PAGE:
The Snail Trail

Travelling with my home on my back and in no hurry to get anywhere

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I’ve Seen Sawn Rocks!

Sawn Rocks at Mt Kaputar National Park in New South Wales are an amazing cathedral like formation, the result of a lava flow from the Nandewar Volcano between 17million and 21 million years ago – I find that time frame hard to get my head around!

The forty (40) metre high cliff face visible at Sawn Rocks is the sheared off remains of a basalt lava flow from the (now extinct) Nandewar Volcano ….The striking columnar fractures are a result of the cooling process: the basalt cools from the outside toward the centre, causing shrinkage cracks to form, commonly, in a hexagonal pattern. The shape of the columns is attributed to tensional stress. When the molten rock within the basalt lava flow cooled slowly and, importantly, evenly, this enabled the individual crystals within the molten rock to align perfectly with each other.

While this type of six-sided (hexagonal) ‘organ piping’ is not rare to lava flows it is exceptionally rare to find them so perfectly formed and preserved and Sawn Rocks is recognised as being one of the best examples of columnar jointing in Australia.


Some of these pillars had fallen to the ground and sheared off to look like perfectly formed paving stones.

Mt Kaputar is the highest peak in New South Wales outside the Great Dividing Range and when I went on a guided tour there we were told that from the top of Mt Kaputar there is nothing to obstruct a view all the way to South Africa. Obviously it needs greater vision than I have but isn’t it interesting to think there is nothing as high or higher for just over 11,000 kilometres.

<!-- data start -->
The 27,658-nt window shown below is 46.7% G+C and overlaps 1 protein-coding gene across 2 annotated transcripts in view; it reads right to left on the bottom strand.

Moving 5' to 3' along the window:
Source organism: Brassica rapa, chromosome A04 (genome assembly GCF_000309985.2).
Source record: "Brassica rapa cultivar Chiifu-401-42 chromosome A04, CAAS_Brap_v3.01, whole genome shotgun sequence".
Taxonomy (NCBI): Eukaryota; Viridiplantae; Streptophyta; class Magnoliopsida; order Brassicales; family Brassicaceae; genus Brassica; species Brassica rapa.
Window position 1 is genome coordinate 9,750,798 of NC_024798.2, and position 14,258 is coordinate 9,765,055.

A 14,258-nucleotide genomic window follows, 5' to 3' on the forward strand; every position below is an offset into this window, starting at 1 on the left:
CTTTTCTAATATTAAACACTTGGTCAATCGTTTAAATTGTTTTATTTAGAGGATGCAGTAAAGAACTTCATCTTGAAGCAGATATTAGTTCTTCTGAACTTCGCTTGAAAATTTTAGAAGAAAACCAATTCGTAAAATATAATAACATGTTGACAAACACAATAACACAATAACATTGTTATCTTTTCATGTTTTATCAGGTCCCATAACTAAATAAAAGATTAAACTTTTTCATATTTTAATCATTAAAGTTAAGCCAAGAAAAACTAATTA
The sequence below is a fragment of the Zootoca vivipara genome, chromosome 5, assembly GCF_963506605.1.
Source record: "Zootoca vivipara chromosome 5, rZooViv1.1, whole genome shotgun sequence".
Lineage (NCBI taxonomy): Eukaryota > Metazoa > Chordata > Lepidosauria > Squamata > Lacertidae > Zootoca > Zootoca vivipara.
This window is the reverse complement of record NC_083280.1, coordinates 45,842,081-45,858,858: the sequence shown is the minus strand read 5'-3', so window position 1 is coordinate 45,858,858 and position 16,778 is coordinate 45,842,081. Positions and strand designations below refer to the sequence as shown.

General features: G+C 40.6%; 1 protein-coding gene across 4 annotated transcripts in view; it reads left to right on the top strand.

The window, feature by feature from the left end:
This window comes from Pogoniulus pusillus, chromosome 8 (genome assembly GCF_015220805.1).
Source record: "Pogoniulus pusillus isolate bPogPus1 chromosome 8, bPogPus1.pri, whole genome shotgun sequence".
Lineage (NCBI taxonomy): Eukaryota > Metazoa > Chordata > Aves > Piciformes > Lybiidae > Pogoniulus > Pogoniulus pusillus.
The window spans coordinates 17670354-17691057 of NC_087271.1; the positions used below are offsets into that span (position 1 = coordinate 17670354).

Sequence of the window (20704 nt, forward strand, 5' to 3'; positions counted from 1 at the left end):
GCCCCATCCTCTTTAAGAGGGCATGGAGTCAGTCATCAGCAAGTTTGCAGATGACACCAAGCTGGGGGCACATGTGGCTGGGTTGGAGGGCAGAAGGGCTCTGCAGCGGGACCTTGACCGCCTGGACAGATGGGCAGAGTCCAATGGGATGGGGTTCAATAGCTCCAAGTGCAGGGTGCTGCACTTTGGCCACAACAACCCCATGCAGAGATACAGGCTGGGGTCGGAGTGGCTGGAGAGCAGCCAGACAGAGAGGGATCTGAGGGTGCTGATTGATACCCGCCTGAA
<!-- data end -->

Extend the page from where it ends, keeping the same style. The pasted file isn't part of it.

Mount Kaputar, Mount Kaputar National ParkTwo volcanos pushed Mount Kaputar high above the plains, and millions of years of erosion have carved a dramatic landscape of narrow valleys and steep ridges. Many of the mountains are ancient lava terraces. Experience ancient history for yourself by standing on Lindsay Rock Tops – an excellent example of a lava terrace.  (Information and photo from

Pink Slug (Triboniophorus aff. graeffei), Mount Kaputar National ParkNow here’s something you won’t find in any old back yard! Mount Kaputar is famous for a very unusual, colourful local – a bright pink slug. It can be seen after rain on rocks, trees and amongst the leaf litter. Not what you’d call your common garden variety of slug.


Sawn Rocks is located 64km out of Bingara on the road to Narrabri. On the way you pass the ancient Rocky Creek Glacial Area. The glaciers that we are more familiar with were formed about one million years ago but this glaciation is very old, dating back some 290 million years to the Carboniferous Period. A vast amount of weathering and erosion occurs in over 200 million years, so all the original glacial landscape features have been eroded away and replaced by those typically associated with running water.


Bingara is a perfect base to explore this wonderful landscape. It was recently named the Free Camp Capitol of Australia and the town values all the different tourists who discover all it has to offer. Can you say “I’ve seen Sawn Rocks”?

Haslam Jetty


A Breath of Fresh Eyre

After crossing the Nullarbor, a trip of some 1600 odd kilometres, we arrived in Ceduna for the next leg of our journey to Penola, where the Solos Rally was being held in 10 days time. Did we take the short way? Of course not, we added another 1600 kilometres to our journey by going via the Eyre Peninsula!

It was Friday the 13th the day we arrived! Margaret may live to regret the comment she made about never having bad luck of Black Friday!